The Amazon Effect...Are You Ready?
Jul 06, 2017
Unless you've been living under a rock, you are well aware of the impact that Amazon has had on the retail industry. But, the "Amazon Effect" goes far beyond the retail industry. It not only directly affects the global supply chain, but it also indirectly impacts other sectors not involved in the retail supply chain.
What is the "Amazon Effect?"
One definition is that "The Amazon Effect is the impact the digital marketplace has on the traditional business model regarding consumer expectations and the new competitive landscape. Consumers now expect their buyer journey to be entirely frictionless and immediate, regardless of the particular industry or product in question. This has in turn raised the status quo for a brand relative to both direct competition and indirect alternatives. For example, Amazon does not directly compete with a salon chain, as consumers are unable to purchase a haircut from the web platform. However, Amazon's convenience, value characteristics and extensive network have influenced consumer expectations, meaning they will still compare the experience they have at the salon to the high bar set by Amazon...'" (Source: MillennialMarketing.com This last statement is important because it not only carries over into other sectors serving consumers, but also those sectors serving businesses.
The Amazon Effect is having wide ranging industry impact throughout the global supply chain. And, the wider it spreads, the more industries and sectors that will be affected. This article outlines the range of impact across the global supply chain. If you're a manufacturer of parts that go into consumer products, your business is not immune. https://www.facebook.com/dwsassociates/posts/2039113409656166
The Amazon Effect is also creating intense price competition and it is creating even more cost cutting stress on consumer goods manufacturers and their suppliers. Amazon is the king of the "lost leader business" model. In fact, their entire online shopping business is a lost leader. They, fortunately, make up the loss from the revenue and profits from other services and advertising revenue they generate as a result of their huge customer base. This is not a new practice, but the scale of it is and what's worse is that other large online shopping services like Jet.coma and Wayfair.com are following the same practices. As a result of this intense price competition, other organizations are putting pressure on their suppliers to drop pricing. Walmart, for example, has held meetings with P&G, Unilever, Conagra, Coda-Cola and other big name companies demanding across-the-board 15% price reductions at wholesale. And, Walmart expects consumer goods manufacturers to help Walmart beat head-to-head competitors on price 80% of the time. This will cause consumer goods manufacturers to cut their own costs, including jobs, as well as pressure their raw materials suppliers to further reduce their costs - leading to an ongoing spiral of cost cutting, job eliminations and additional pressures for change.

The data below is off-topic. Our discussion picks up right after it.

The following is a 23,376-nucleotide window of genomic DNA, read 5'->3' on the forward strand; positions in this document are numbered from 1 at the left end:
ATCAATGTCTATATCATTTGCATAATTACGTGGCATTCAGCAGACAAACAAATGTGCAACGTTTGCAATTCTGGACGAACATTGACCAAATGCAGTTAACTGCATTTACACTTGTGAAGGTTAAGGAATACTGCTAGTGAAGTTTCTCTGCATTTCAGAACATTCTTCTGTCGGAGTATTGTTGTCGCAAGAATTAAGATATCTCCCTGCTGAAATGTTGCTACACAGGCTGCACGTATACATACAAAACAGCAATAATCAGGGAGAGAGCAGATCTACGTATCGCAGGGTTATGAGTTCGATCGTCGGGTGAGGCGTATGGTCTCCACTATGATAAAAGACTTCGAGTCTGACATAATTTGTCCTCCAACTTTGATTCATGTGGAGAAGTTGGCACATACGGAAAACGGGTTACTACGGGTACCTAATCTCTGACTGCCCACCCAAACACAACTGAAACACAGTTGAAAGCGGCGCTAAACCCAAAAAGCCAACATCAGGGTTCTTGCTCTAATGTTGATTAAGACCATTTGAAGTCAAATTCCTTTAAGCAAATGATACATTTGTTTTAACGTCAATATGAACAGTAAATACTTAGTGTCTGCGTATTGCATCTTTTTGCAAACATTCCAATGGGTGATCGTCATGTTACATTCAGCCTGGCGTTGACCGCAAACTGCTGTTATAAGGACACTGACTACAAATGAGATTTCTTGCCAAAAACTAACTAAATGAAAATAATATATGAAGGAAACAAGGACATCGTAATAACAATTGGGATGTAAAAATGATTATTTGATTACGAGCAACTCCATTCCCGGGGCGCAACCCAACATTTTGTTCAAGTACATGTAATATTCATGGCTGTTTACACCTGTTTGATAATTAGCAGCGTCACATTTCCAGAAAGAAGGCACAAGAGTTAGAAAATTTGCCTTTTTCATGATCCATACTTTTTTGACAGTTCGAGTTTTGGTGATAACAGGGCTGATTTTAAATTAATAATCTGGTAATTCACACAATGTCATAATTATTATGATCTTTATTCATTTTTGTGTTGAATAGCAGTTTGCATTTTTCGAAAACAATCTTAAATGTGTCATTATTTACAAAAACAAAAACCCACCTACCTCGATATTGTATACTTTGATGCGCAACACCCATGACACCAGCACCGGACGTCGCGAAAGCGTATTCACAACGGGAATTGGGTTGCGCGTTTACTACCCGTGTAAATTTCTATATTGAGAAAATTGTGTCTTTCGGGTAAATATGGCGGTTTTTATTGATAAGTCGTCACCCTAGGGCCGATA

The Internet gave us eCommerce and that birthed Amazon. Few predicted the enormous implications that would have on retail, society, manufacturing, distribution and other areas. Every single American is affected by the Amazon Effect, which is now inescapable. The only remaining question is whether your business, your government leaders and you are planning for this and preparing for the inevitable changes which will continue coming?
The Amazon Effect is having an impact in many other areas and aspects of our lives. For more on the Amazon Effect, check out these articles
Dudley Stevenson, founder and CEO of DWS Associates, has over thirty-five years’ experience in consumer marketing, business-to-business marketing, and direct marketing, including developing, planning, and implementing go-to-market strategies. He's also the author of "Marketing Direct: Breaking Through The Clutter." Working with organizations ranging from start-ups to Fortune 100 companies, he and his team have helped clients such as IBM, Sony, Neiman Marcus, Arizona Highways, Marshall Field & Co., Mrs. Field’s, UNICEF, and Patagonia implement successful direct marketing programs. A longtime member of the Direct Marketing Association and the American Marketing Association, Stevenson is also a sought-after speaker. He’s given hundreds of presentations and workshops on marketing and direct marketing. His “Marketing Planning 101” workshop alone has reached more than 100,000 marketing and sales professionals.